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Tennessee prisons install high-tech scanners to try to deter contraband

To begin 2023, Tennessee prisons added another layer of screening with new scanners that can see contraband inside bodies.
Stephen Jerkins
To begin 2023, Tennessee prisons added another layer of screening with new scanners that can see contraband inside bodies.

Starting in 2023, high-tech screenings will be the new standard at Tennessee’s state prisons, as officials fight to control a wave of deadly drugs being snuck inside the gates.

Like in other states, full body scanners have been installed with imaging capability, like X-rays, that the state says can identify contraband being smuggled inside a person’s body or clothing. The Department of Correction says all people entering prisons — including staff, visitors and volunteers — will be screened.

Some exceptions will be granted, including for individuals with a pacemaker; in a wheelchair; or who are pregnant; as well as children 16 or younger. People with other mobility challenges may be required to provide a doctor’s note.

TDOC first used the technology at Riverbend Maximum Security Institution in 2014, but later halted its use after another state agency found violations with its usage. As of November 2021, TDOC announced it would install the scanners at all of its prisons.

Tennessee prison officials admit they’ve struggled to control drugs entering facilities, including the potent opioid fentanyl, which has fueled a surge in overdoses. Between 2019 and 2021, drug overdose deaths in state prisons jumped more than eight-fold. Full statistics aren’t available for 2022, but in the first 10 months of that year, more than two dozen people died of overdoses behind bars.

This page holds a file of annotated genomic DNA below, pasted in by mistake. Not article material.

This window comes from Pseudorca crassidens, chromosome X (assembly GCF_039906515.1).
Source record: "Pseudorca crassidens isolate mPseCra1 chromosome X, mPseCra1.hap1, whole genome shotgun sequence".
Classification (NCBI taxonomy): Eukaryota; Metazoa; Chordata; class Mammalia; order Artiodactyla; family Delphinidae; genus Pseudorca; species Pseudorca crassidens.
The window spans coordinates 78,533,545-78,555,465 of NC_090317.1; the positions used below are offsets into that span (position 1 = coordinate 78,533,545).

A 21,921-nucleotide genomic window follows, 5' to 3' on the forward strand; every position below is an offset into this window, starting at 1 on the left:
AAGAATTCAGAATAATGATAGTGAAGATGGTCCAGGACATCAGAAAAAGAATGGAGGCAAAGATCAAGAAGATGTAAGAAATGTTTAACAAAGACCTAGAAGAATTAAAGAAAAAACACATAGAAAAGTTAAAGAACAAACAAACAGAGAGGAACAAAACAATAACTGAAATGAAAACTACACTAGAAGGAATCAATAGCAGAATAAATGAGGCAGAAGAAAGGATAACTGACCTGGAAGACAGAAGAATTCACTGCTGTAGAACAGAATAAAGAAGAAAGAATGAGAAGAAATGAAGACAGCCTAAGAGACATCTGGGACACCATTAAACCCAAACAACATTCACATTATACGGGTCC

Criminal charges related to contraband jumped in 2022, with more than 60 people charged across the state. That was more than the prior two years combined.

Among those charged were 14 correctional officers. State reports show they were caught trying to sneak in drugs, tobacco, cellphones and USB flash drives.

“Tennessee is in a constant battle to keep contraband out of our facilities. We are committed to meeting the evolving threat and our mission of operating safe and secure prisons,” interim TDOC Commissioner Lisa Helton wrote in a statement.

Tony Gonzalez, a reporter in Nashville since July 2011, covers city news, features inspiring people, and seeks out offbeat stories. He’s also an award-winning juggler and hot chicken advocate who lives in East Nashville with his wife, a professional bookbinder. During his time at The Tennessean newspaper, his investigative reporting and feature stories were honored in the state and nationally. Gonzalez grew up near Chicago and came to Nashville after three years reporting and editing at Virginia's smallest daily newspaper, The News Virginian.